Undercurrent News, 15 April 2014: Producer behind Salma salmon invests in new onshore tanks

Producer behind Salma salmon invests in new onshore tanks

April 15, 2014, 8:06 am
Undercurrent News

The Norwegian producer behind the Salma salmon brand is investing in two new onshore tanks which it plans to use for the final phase of the salmon’s growth, reported the Norwegian news website iLaks.no.

Bremnes Seashore will start using the so-called ‘waiting tanks’ in the summer, said iLaks. The tanks are called this way as they are used to keep the salmon in the final phase before it gets slaughtered.

The move is part of a NOK 250 million (€30m/$42m) upgrade of Bremnes Seashore’s processing site in Kvednavikjo in Bomlo (southwestern Norway), where Bremnes in based, said iLaks.

Bremnes Seashore is mainly known for its range of Salma-branded salmon, sold as sashimi-quality packs in retail (pictured above).

Each 850-cubic meter tank can hold some 170 metric tons of salmon. The company will start using the first as a trial, exposing any potential teething problems, before starting to build the second tank, said the company’s vice managing director Bjorn Willy Saeverud.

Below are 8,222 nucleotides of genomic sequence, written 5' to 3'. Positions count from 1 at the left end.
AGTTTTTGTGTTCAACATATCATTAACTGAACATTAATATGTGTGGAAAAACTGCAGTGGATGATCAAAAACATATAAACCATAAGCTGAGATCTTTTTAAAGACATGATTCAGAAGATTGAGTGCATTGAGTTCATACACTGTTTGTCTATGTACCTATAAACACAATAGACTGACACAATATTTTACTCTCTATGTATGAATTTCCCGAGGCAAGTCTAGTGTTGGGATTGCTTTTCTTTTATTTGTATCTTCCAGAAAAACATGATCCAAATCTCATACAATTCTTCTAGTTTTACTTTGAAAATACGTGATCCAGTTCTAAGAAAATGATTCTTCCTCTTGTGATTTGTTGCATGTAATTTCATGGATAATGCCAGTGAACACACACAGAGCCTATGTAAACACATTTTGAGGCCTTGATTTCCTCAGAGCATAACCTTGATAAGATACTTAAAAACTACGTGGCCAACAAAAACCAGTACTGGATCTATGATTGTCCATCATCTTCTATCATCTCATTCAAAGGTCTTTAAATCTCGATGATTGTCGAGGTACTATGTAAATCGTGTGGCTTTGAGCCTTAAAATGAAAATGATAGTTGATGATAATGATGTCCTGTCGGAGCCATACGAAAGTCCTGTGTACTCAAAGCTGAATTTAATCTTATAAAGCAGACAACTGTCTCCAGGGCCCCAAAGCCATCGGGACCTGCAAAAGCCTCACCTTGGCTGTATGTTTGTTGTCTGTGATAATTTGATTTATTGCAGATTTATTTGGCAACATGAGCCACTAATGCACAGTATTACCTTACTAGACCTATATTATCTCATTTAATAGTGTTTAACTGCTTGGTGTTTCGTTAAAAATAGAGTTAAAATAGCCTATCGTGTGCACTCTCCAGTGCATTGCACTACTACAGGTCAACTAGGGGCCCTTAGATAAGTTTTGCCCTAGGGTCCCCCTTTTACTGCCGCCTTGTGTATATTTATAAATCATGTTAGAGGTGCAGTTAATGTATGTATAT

At full capacity, the plant in Kvednavikjo can slaughter 300t of salmon in a day.

That represents 17 trucks which primarily head towards continental Europe — the EU takes in close to 80% of all salmon produced by Bremnes a year, writes Bomlo-nytt.

The pilot site is reportedly the first of its kind in Norway. The advantages on being onshore are many, said Saeverud. The fish are kept in stable conditions throughout the year, avoiding changes in temperature, currents or water quality, and optimizing oxygen supply. Stress is also minimized when moving the fish to and from the tanks by making it float in and out.

Waste is also minimized. Water and fish are controlled, and the risk of contagious disease spreading, or problems with lice and escapes, are reduced, said Saeverud.


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